High on the want list for new 3D capture technologies is speed. Yes, I know, most of you mean you’d like lidar that will increase the speed of your workflow, but imagine what you could do if the lidar sensor itself actually scanned faster as well. What if it scanned fast enough to capture precise measurements of a speeding bullet? Such a sensor would have some obvious uses—robotics, self-driving vehicles, drones—but what else could we use it for?
These are the questions we will have to start asking soon. As reported in this excellent piece on Physic World, researchers from Germany’s Karlsruhe Institute of Technology and Lausanne Switzerland’s Federal Institute of Technology have made an ultra-speedy lidar a reality. The team recently published research in Science claiming that they have achieved the “fastest distance measurement so far demonstrated.”
In testing, the researchers fired a bullet (moving 150 meters per second) aimed the lidar at its trajectory, and managed to generate a good 3D image of the bullet. According to KIT, they hit “micrometer” accuracy and gathered 100 million distance measurements per second.”
How it works
The technology sounds more than a little complex in operation. Rather than using photons to measure, scientists used solitons, which Physics World describes as “wave packets of laser light that maintain their shape as they propagate.”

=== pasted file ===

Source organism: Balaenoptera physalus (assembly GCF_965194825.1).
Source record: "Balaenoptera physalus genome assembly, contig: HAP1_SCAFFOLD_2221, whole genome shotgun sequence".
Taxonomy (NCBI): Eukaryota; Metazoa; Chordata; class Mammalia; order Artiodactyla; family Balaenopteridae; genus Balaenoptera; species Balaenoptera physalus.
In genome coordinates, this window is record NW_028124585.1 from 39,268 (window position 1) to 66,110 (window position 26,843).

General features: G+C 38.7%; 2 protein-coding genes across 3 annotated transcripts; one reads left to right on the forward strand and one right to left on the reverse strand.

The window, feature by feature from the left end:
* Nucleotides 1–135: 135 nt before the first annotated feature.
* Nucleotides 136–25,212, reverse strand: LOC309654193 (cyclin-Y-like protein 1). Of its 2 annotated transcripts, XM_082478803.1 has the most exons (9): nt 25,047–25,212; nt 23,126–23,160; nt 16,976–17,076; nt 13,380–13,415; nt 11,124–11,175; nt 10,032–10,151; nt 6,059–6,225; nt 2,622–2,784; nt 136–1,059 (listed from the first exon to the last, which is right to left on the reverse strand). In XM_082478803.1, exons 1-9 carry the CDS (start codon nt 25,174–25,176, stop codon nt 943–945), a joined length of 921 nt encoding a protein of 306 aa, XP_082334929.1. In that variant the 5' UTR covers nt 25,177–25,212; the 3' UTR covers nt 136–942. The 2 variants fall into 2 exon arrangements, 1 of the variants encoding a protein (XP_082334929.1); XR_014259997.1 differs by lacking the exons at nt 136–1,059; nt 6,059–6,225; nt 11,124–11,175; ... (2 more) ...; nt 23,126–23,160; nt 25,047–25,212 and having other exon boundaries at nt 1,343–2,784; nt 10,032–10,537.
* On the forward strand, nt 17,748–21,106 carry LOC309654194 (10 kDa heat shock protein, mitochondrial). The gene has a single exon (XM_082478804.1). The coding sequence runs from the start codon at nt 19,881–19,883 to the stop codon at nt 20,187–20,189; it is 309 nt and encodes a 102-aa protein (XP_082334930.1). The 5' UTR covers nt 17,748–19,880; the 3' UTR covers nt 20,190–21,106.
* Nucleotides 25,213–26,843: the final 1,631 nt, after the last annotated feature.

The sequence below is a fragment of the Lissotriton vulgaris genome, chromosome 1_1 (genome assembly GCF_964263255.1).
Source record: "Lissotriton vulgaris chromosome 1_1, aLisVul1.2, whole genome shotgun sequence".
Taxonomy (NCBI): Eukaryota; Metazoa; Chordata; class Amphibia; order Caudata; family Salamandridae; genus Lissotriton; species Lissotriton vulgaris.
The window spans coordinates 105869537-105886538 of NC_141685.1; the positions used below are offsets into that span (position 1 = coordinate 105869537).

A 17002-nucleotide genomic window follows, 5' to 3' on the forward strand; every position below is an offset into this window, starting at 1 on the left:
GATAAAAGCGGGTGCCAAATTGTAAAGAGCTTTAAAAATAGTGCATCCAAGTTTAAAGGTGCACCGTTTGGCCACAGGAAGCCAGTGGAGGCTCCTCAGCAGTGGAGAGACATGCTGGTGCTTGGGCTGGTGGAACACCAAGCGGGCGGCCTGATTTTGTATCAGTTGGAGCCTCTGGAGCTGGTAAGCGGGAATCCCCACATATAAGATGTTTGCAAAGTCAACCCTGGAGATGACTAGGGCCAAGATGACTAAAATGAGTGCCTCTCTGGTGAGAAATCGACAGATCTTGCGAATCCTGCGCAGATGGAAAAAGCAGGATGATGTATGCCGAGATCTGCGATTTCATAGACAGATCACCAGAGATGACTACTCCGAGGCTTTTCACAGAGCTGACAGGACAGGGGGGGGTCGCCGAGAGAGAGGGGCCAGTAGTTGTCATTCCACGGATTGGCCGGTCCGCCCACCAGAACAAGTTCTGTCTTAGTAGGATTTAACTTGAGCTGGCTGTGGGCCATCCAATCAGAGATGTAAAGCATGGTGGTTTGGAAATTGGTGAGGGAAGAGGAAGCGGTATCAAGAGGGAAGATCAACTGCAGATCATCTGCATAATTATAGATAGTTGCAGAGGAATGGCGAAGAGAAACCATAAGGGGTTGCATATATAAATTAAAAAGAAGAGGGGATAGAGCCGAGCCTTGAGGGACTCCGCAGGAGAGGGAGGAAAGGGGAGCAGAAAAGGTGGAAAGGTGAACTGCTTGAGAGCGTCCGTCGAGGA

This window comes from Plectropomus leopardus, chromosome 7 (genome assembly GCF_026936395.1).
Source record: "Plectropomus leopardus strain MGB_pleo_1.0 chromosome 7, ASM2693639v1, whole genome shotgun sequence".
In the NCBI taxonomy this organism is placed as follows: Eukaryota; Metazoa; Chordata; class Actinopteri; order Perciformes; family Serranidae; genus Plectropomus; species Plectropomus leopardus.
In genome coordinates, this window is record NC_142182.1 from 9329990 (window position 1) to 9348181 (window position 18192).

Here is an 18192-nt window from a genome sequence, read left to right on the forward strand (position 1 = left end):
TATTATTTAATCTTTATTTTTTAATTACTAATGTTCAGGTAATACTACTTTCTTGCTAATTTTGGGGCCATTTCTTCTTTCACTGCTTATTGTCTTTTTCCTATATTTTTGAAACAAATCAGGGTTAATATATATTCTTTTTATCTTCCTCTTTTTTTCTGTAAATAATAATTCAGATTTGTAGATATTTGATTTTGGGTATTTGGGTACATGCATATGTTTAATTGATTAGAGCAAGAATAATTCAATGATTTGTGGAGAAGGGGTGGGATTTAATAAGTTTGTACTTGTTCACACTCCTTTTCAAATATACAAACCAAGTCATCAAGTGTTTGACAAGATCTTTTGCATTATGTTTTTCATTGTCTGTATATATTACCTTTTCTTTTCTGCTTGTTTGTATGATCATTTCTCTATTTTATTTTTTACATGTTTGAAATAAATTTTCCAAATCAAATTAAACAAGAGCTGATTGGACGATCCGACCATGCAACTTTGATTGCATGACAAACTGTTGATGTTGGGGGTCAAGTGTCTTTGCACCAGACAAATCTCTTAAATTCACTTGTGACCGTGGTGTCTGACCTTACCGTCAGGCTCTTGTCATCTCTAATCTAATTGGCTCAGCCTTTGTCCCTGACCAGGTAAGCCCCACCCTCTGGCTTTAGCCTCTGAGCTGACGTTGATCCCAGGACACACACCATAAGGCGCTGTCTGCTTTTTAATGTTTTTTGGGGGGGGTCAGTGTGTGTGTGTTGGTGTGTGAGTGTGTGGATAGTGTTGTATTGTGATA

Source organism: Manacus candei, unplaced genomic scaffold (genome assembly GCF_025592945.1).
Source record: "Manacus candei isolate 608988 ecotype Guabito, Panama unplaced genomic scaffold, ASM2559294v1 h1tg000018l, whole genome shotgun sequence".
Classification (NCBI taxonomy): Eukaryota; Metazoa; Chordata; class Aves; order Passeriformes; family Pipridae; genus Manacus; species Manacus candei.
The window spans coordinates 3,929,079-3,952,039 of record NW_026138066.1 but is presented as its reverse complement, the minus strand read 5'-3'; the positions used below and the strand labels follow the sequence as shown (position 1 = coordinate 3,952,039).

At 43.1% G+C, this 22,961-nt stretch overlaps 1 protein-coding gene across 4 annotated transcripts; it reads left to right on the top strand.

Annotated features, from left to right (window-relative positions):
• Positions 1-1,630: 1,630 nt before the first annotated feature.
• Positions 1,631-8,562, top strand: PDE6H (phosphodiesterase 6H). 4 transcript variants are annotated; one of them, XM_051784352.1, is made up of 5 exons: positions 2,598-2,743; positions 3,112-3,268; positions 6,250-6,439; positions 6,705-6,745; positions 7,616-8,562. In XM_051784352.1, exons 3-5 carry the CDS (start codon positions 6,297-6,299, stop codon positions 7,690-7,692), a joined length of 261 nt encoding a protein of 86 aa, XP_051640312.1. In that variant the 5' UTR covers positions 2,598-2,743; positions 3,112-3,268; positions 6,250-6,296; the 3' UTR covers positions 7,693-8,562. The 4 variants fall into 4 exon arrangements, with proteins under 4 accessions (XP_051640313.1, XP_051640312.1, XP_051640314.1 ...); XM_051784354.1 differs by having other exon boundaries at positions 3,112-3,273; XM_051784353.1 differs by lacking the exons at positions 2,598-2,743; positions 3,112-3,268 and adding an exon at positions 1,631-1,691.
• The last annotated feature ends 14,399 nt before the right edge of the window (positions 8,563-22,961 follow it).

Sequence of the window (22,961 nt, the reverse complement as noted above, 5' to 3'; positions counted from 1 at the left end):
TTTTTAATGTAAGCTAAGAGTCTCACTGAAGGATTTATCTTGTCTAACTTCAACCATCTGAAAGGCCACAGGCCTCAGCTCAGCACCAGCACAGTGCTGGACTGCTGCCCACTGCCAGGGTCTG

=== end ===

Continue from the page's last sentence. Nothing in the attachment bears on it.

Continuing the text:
The scientists use these solitons in the form of optical frequency combs, which our buddies over at NIST helpfully explain as a sequence of quick, closely spaced laser pulses containing “a million different colors.”
How does that sequence resemble a “comb”? When you convert the optical properties of these pulses to frequency numbers, you can chart the wavelengths in a simplified form that looks like a comb with evenly spaced teeth. Until now, NIST says these combs have been used in metrology labs, and for physics research measuring “lasers, atoms, starts, or other objects with extraordinarily high precision.”
Now, of course, we’re using them to measure… the shape of bullets, because the scientists deduced that one comb reflecting off of a moving object would interfere with another new comb. Physics World lays it out: Since the structure of the comb is a given, scientists are able to take the phase difference of the superimposed teeth to calculate the distance traveled by the first comb.
TL;DR: It uses fancy interferometry.
No report of a technological breakthrough would be complete before discussing the system’s challenges. It’s large, it can only scan a meter away, and it generates a ton of data. Ultimately, the team is hoping the system can be small enough to fit in a matchbox, at which point the other two problems may not seem like such a big deal.
For more information—and to get your physics fix—check out the original research in Science, or the excellent reporting in Physics World, which digs deeper into the materials used to generate the combs.